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Re: CVS and assesment
Re: CVS and assesment
Mon, 4 Jun 2001 21:09:56 -0400
On Mon, Jun 04, 2001 at 04:44:34PM +0100, Thomas Tuft Muller wrote:
> I fail to see why some(?) programmers are so reluctant to have their work
> analyzed and assessed.
Because (usually) we *can* resist it. Peons doing data entry
have been subject to keystroke monitoring and such dehumanizing
"management" techniques for years, but (unless they're unionized)
have had no recourse. Programmers are in a better bargaining
position (or have been until the last few months).
Besides repugnance on general principles, my concerns would be,
in no particular order:
- Do the metrics measure quality of work, or merely quantity?
In other words, will I be penalized for the time and effort
it takes to come up with a *good* design, implement it with
*good* code, test thoroughly, and write *good* documentation,
instead of just blasting out any old junk to keep my
lines/week up to snuff?
- As someone else mentioned, whatever the standard (naming
schemes, comments, formatting, etc.), it occasionally makes
more sense to violate it. Such a mechanical scheme will flag
people for this. Will management be receptive to peoples'
arguments, on a case-by-case basis, as to why it seemed wiser
to break a given rule; or will they simply say "follow the
rules, dammit" even when that leads to inferior results?
> I'm a programmer myself, and I'm pretty sure that such a tool
> could benefit good programmers and maybe expose the bad seeds.
"Good" as defined by the metrics used. I've usually been able to
recognize "bad seeds" in the teams I've been a member of. If
management can't, tools like this won't help them.
This is like IQ, which just keeps getting more discredited as a
measure of intelligence (whatever that is) as the years go by.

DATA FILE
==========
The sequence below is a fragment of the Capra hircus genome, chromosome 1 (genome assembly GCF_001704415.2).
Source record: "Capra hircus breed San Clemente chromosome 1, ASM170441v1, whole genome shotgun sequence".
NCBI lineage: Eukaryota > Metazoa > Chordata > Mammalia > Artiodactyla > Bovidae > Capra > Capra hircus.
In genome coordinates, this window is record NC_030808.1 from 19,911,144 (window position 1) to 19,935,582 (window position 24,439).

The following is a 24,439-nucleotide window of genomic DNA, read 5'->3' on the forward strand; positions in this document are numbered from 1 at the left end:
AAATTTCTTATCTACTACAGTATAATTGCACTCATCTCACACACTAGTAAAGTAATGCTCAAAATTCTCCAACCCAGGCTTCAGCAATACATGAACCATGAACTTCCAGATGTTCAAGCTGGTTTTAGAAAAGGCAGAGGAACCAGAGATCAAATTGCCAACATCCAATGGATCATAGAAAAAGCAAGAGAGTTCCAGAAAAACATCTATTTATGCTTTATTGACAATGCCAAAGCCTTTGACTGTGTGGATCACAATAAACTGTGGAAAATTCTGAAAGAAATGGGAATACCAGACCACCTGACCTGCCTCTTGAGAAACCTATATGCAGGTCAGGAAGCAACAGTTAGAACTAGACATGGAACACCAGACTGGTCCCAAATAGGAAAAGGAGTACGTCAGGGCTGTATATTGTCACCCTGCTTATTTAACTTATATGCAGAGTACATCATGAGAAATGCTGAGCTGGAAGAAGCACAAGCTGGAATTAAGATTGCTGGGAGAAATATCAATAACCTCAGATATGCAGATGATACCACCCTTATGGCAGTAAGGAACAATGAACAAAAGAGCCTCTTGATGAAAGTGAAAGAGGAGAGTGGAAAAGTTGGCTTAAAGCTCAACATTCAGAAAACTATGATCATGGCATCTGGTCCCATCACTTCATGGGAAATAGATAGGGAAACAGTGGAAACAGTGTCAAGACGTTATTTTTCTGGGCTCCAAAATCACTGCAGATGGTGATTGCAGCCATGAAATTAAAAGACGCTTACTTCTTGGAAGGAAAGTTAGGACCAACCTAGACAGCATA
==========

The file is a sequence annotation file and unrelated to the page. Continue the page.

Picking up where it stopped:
> Sound competion with fellow workers has never hurt anyone.
Since when is a climate of fear conducive to morale, or to
productivity -- especially in a task as creative as programming?
> I mean, a lot of
> employees out there have their work scrutinized and analyzed every day. Why
> should we be any different?
Why should we *not* be, if we have the clout to demand better
> Do we think we are irreplaceable no matter how
> much and what we actually do?
Of course not. Neither are the managers, no matter how awful
they are. When someone comes up with a metric that can fix
*that* problem, and agrees to abide by its results, I'll be more
willing to accept the metric he wants to apply to his
subordinates, ie. me.
> Programmers constitute a very arcane society and I think a lot of companies
> would like to be able to assess the quality of the Software Development
> department as well as they do for other departments.
A real problem. I'm not sure what the solution is, but I don't
think this is it.
> I think (good) programmers
> should be the first in line for deploying tools and processes for assessing
> their own work. Or are we too scared?
Yes, I'm scared of this stuff. I'm afraid of being made to look
bad, compared to people who really *are* bad programmers (or
mediocre at best), by metrics that can't measure quality. And
I'm afraid of pointy-haired managers who'll take the latest fad
in programming metrics as gospel, and use them as a cheap and
easy substitute for doing their own jobs properly.
| | /\
|-_|/ > Eric Siegerman, Toronto, Ont. address@hidden
| | /
With sufficient thrust, pigs fly just fine. However, this is not
necessarily a good idea.
- RFC 1925 (quoting an unnamed source)